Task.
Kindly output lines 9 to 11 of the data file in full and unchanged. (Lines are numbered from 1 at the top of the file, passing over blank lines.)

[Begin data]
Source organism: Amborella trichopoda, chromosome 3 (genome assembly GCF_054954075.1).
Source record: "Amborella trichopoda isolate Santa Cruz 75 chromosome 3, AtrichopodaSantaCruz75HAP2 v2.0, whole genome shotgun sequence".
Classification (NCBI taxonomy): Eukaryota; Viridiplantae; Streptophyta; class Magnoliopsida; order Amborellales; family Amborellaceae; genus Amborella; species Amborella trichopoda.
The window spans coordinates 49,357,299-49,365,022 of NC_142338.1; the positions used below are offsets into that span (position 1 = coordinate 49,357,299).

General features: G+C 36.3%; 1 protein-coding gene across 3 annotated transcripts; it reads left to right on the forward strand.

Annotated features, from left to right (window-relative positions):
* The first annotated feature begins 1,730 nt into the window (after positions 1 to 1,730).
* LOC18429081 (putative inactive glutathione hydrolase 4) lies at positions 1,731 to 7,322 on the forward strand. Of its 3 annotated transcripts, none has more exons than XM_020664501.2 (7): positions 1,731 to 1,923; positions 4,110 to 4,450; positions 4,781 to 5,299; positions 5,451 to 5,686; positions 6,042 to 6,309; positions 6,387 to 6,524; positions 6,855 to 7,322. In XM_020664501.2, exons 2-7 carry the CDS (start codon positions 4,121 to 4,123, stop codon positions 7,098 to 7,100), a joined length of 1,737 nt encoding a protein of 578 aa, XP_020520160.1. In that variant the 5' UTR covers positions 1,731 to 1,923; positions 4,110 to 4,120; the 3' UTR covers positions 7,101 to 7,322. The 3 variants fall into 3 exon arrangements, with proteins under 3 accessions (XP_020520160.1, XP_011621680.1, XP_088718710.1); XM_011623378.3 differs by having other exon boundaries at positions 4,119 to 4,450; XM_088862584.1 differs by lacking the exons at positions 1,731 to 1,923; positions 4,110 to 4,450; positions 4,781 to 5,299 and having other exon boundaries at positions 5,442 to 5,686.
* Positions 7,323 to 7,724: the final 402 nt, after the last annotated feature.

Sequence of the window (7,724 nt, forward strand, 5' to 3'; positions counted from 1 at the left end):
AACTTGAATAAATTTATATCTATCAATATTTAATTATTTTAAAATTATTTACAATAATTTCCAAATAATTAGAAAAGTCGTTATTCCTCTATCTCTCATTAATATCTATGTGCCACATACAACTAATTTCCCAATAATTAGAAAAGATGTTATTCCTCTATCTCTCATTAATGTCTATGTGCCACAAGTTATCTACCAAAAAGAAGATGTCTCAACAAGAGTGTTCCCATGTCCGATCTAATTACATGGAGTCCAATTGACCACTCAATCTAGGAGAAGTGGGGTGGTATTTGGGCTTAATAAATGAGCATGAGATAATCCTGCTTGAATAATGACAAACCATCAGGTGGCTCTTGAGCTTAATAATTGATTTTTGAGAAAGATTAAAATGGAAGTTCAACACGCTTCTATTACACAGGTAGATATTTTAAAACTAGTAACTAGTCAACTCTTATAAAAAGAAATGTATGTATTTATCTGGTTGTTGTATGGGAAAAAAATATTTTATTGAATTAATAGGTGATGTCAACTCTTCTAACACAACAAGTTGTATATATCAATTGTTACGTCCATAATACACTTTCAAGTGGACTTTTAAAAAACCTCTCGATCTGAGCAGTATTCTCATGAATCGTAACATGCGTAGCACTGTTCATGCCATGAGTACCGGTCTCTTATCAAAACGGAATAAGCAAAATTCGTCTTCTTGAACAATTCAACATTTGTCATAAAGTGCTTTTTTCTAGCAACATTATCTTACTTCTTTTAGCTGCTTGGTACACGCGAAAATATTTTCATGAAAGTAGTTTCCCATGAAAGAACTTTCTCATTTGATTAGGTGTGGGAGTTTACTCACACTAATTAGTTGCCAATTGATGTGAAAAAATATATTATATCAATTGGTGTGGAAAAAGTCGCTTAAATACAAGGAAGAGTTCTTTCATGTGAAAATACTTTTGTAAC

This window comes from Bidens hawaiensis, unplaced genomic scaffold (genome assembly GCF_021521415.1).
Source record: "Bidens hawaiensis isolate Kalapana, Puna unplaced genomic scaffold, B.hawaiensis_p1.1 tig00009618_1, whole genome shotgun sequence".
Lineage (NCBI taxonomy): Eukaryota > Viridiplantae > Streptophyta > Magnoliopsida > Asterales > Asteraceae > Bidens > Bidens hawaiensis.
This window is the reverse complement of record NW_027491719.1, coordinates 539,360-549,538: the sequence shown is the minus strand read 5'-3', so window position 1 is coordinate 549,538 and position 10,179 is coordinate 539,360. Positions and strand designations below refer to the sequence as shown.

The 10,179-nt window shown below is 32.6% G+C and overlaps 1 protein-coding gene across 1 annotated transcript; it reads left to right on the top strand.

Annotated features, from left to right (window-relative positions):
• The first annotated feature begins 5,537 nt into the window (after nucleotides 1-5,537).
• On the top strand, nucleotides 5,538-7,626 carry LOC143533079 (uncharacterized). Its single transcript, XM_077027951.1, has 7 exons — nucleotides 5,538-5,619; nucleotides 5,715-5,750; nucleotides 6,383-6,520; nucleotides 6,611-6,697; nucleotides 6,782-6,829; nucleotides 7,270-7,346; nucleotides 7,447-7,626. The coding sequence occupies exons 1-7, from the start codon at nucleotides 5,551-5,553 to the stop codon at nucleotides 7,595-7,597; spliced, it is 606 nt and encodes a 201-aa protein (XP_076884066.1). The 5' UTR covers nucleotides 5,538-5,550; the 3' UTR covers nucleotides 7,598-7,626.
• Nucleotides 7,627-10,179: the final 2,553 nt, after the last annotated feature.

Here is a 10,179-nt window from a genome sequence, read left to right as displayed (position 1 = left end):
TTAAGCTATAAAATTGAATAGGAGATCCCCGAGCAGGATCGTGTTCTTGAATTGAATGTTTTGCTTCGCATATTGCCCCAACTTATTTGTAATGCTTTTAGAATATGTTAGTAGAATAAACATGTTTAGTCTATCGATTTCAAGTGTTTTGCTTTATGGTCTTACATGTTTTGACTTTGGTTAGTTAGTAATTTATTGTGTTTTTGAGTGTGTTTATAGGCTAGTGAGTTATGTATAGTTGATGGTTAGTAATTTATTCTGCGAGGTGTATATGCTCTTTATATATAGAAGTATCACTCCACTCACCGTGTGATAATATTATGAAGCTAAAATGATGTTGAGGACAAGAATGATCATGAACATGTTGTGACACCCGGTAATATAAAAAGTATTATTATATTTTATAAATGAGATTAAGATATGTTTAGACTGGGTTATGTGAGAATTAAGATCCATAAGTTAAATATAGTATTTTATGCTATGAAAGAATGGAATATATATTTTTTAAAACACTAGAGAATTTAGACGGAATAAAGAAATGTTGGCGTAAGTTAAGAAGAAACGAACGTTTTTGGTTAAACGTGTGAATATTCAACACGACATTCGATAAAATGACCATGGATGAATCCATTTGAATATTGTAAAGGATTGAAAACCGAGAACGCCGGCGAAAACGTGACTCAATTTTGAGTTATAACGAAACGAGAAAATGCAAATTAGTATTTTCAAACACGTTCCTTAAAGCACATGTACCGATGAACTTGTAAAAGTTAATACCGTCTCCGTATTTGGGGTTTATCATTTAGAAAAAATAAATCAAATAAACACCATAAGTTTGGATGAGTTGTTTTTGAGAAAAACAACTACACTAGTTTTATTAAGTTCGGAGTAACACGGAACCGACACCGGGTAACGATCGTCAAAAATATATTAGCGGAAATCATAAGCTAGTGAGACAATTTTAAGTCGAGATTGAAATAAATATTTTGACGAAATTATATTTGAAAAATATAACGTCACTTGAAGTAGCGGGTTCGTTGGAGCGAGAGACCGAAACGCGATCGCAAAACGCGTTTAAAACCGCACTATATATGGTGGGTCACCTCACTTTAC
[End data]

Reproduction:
* Positions 7,323 to 7,724: the final 402 nt, after the last annotated feature.

Sequence of the window (7,724 nt, forward strand, 5' to 3'; positions counted from 1 at the left end):
AACTTGAATAAATTTATATCTATCAATATTTAATTATTTTAAAATTATTTACAATAATTTCCAAATAATTAGAAAAGTCGTTATTCCTCTATCTCTCATTAATATCTATGTGCCACATACAACTAATTTCCCAATAATTAGAAAAGATGTTATTCCTCTATCTCTCATTAATGTCTATGTGCCACAAGTTATCTACCAAAAAGAAGATGTCTCAACAAGAGTGTTCCCATGTCCGATCTAATTACATGGAGTCCAATTGACCACTCAATCTAGGAGAAGTGGGGTGGTATTTGGGCTTAATAAATGAGCATGAGATAATCCTGCTTGAATAATGACAAACCATCAGGTGGCTCTTGAGCTTAATAATTGATTTTTGAGAAAGATTAAAATGGAAGTTCAACACGCTTCTATTACACAGGTAGATATTTTAAAACTAGTAACTAGTCAACTCTTATAAAAAGAAATGTATGTATTTATCTGGTTGTTGTATGGGAAAAAAATATTTTATTGAATTAATAGGTGATGTCAACTCTTCTAACACAACAAGTTGTATATATCAATTGTTACGTCCATAATACACTTTCAAGTGGACTTTTAAAAAACCTCTCGATCTGAGCAGTATTCTCATGAATCGTAACATGCGTAGCACTGTTCATGCCATGAGTACCGGTCTCTTATCAAAACGGAATAAGCAAAATTCGTCTTCTTGAACAATTCAACATTTGTCATAAAGTGCTTTTTTCTAGCAACATTATCTTACTTCTTTTAGCTGCTTGGTACACGCGAAAATATTTTCATGAAAGTAGTTTCCCATGAAAGAACTTTCTCATTTGATTAGGTGTGGGAGTTTACTCACACTAATTAGTTGCCAATTGATGTGAAAAAATATATTATATCAATTGGTGTGGAAAAAGTCGCTTAAATACAAGGAAGAGTTCTTTCATGTGAAAATACTTTTGTAAC